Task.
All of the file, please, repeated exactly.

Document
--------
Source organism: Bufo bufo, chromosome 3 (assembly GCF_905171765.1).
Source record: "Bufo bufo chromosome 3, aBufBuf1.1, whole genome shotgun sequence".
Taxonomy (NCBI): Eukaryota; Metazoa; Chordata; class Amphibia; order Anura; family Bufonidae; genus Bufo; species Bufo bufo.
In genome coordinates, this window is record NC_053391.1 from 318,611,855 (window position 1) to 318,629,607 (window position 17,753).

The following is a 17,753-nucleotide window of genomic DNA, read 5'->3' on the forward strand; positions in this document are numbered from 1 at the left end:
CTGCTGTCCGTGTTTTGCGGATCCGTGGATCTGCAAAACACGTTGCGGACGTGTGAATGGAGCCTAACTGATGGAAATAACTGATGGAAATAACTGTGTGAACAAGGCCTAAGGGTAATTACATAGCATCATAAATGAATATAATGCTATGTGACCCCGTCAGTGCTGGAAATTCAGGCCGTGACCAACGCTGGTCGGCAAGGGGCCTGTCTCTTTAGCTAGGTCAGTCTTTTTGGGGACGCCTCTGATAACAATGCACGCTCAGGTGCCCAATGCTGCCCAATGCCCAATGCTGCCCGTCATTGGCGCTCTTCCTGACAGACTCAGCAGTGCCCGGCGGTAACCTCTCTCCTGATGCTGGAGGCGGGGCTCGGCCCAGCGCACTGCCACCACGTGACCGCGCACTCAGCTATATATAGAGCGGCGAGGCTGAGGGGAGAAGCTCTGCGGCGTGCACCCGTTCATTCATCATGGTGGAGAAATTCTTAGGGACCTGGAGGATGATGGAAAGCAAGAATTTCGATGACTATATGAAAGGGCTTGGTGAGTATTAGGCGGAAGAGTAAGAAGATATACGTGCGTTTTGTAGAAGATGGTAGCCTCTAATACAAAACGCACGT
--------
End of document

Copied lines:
Source organism: Bufo bufo, chromosome 3 (assembly GCF_905171765.1).
Source record: "Bufo bufo chromosome 3, aBufBuf1.1, whole genome shotgun sequence".
Taxonomy (NCBI): Eukaryota; Metazoa; Chordata; class Amphibia; order Anura; family Bufonidae; genus Bufo; species Bufo bufo.
In genome coordinates, this window is record NC_053391.1 from 318,611,855 (window position 1) to 318,629,607 (window position 17,753).

The following is a 17,753-nucleotide window of genomic DNA, read 5'->3' on the forward strand; positions in this document are numbered from 1 at the left end:
CTGCTGTCCGTGTTTTGCGGATCCGTGGATCTGCAAAACACGTTGCGGACGTGTGAATGGAGCCTAACTGATGGAAATAACTGATGGAAATAACTGTGTGAACAAGGCCTAAGGGTAATTACATAGCATCATAAATGAATATAATGCTATGTGACCCCGTCAGTGCTGGAAATTCAGGCCGTGACCAACGCTGGTCGGCAAGGGGCCTGTCTCTTTAGCTAGGTCAGTCTTTTTGGGGACGCCTCTGATAACAATGCACGCTCAGGTGCCCAATGCTGCCCAATGCCCAATGCTGCCCGTCATTGGCGCTCTTCCTGACAGACTCAGCAGTGCCCGGCGGTAACCTCTCTCCTGATGCTGGAGGCGGGGCTCGGCCCAGCGCACTGCCACCACGTGACCGCGCACTCAGCTATATATAGAGCGGCGAGGCTGAGGGGAGAAGCTCTGCGGCGTGCACCCGTTCATTCATCATGGTGGAGAAATTCTTAGGGACCTGGAGGATGATGGAAAGCAAGAATTTCGATGACTATATGAAAGGGCTTGGTGAGTATTAGGCGGAAGAGTAAGAAGATATACGTGCGTTTTGTAGAAGATGGTAGCCTCTAATACAAAACGCACGT